Intel Architecture day 2021: Alder Lake

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Architecture - Powerful Golden Cove cores - Intel AMX

Golden Cove performance cores

The architecture diagrams of the low-power Gracemont cores have just been presented to you, however, Alder Lake will make use of its Golden Cove CPU cores when speed and performance is critical. And these should make a significant difference in IPC when it comes to processing data compared to say Comet- and Rocket lake. Golden Cove CPU microarchitecture will take the place of the Sunny Cove, Willow Cove, and Cypress Cove microarchitectures, according to Intel. Originally described to as 10 nm Enhanced SuperFin, it will be made using Intel's Intel 7 manufacturing node, which was introduced in 2012. (10ESF). These high-performance cores will find their way into scalable processors such as Alder Lake and Xeon, as well as Sapphire Rapids.



According to Intel, all of the enhancements combined should result in an improvement in IPC of 19 percent, which is on par with or slightly higher than the improvement achieved by Sunny Cove when compared to Skylake. That should even be sufficient to dethrone the Zen 3 architecture of the Ryzen 5000 CPUs.




Intel has upgraded their vision; devote die space and power to improving performance on the front end. Notably, the micro-op cache, which is used to hold already-decoded instructions, has been enlarged to 4K. So for the frontend instructions can be lengthy and complex, here they are fetched and divided into what is called micro-ops, which are then used by the compute units to perform actual computation. To furhrt load up the hit rate of the micro-op cache, it can now store 4000 micro-ops as opposed to 2250 micro-ops.  That's double of what it was and as an example, Haswell and Skylake did 1500 entries. Instructions are delivered swifter now but that creates another issue; processing (decoding) decoded must likewise be twice as fast. The number of decoders has been increased from four to six, and the length of instructions that can be decoded in a single clock tick has been increased from sixteen to thirty-two bytes, respectively.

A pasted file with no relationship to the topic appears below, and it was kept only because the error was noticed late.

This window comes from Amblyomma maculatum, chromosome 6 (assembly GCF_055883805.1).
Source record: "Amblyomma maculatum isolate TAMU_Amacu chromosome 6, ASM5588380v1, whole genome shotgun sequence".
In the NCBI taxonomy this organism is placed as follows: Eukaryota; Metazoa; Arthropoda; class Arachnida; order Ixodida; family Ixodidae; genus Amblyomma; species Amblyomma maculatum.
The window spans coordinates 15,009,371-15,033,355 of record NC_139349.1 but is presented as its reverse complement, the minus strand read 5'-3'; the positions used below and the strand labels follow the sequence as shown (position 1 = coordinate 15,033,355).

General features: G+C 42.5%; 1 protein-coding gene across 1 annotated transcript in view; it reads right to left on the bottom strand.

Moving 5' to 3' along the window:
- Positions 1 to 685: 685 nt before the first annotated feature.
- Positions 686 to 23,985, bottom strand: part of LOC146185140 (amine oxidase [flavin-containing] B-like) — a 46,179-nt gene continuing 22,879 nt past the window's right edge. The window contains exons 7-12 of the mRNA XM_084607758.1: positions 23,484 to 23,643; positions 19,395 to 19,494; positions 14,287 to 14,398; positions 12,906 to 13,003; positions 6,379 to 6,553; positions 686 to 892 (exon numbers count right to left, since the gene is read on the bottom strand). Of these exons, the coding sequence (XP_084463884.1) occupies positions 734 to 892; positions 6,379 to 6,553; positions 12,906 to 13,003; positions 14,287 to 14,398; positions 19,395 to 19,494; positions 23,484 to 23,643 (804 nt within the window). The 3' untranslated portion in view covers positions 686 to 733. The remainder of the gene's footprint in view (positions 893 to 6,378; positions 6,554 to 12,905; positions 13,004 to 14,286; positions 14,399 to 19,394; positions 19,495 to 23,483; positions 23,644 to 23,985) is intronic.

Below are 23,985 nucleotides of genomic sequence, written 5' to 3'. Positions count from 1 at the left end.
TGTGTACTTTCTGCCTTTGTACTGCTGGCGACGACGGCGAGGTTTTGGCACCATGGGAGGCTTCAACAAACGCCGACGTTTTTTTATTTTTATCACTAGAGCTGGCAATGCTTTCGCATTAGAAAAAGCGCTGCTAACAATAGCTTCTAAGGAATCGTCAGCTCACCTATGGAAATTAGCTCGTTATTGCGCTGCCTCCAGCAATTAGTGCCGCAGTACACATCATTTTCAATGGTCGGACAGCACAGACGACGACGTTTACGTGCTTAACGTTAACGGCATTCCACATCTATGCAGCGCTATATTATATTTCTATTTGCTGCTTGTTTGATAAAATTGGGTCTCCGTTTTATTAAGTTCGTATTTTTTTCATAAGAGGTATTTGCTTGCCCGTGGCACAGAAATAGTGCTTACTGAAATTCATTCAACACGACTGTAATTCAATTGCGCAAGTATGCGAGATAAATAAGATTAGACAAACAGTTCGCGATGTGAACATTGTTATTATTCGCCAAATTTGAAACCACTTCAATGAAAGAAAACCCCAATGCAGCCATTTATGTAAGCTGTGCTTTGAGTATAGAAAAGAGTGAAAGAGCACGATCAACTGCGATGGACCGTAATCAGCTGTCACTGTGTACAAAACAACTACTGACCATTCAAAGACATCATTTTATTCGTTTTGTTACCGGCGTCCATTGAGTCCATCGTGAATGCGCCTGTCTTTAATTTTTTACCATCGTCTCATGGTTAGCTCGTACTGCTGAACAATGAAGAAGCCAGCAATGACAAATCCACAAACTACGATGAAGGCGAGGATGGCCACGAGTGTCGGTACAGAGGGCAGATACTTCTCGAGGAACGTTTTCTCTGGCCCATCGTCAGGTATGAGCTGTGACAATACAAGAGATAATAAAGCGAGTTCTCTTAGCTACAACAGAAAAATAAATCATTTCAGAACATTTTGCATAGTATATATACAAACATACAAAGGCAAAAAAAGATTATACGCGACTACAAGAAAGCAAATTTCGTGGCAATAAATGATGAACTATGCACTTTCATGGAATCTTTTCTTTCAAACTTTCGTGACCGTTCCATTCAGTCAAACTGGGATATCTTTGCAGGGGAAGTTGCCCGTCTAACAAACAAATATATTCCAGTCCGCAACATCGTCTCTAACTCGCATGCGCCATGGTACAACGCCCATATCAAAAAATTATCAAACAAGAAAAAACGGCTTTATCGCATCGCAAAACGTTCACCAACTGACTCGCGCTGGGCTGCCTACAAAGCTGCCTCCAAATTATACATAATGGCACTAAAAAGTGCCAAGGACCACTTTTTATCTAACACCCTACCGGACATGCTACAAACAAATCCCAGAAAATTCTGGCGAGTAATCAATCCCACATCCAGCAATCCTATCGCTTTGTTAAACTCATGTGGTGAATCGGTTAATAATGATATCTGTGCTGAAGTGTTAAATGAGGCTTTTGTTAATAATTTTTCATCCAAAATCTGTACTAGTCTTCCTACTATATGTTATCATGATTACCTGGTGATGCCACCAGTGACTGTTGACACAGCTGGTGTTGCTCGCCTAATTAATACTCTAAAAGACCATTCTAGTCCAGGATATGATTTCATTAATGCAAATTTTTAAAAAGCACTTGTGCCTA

In the core backend, the actual math is done. In the Out-of-Order engine, the micro-ops are retrieved from the micro-opqueue and dispatched to the execution units as soon as all of the required variables have been determined by the system. The reorder buffer has been significantly increased from 352 to 512 entries.


Two new execution ports have been added to Golden Cove. In addition to the fifth alu port for integers, a new load port has been introduced, thus offering three load ports, each of which can handle a 256-bit load, or two 512-bit loads when used in conjunction. 


 The Golden Cove core, which will be used in Xeon CPUs, features an additional 2MB of L2 cache per core.



The memory subsystem is notable for getting more L2 cache per core - 1.25MB vs. 512KB.



IPC for the win.

Intel AMX

A block called AMX will be seen on the CPU diagram, which is short for Advanced Matrix Extensions and is essentially equivalent to NVIDIA Tensor cores. AMX is short for Advanced Matrix Extensions, and it's practically a Tensor core replacement (tiled matrix multiplication accelerator). Targeted instruction can be used to run deal learning and artificial intelligence algorithms on these cores. The implementation of this for Alder Lake on a consumer level is currently unknown to us, as the presentation was obviously focused on the data center processing. Intel, on the other hand, is expected to take this step as it's definitely available in the processor.





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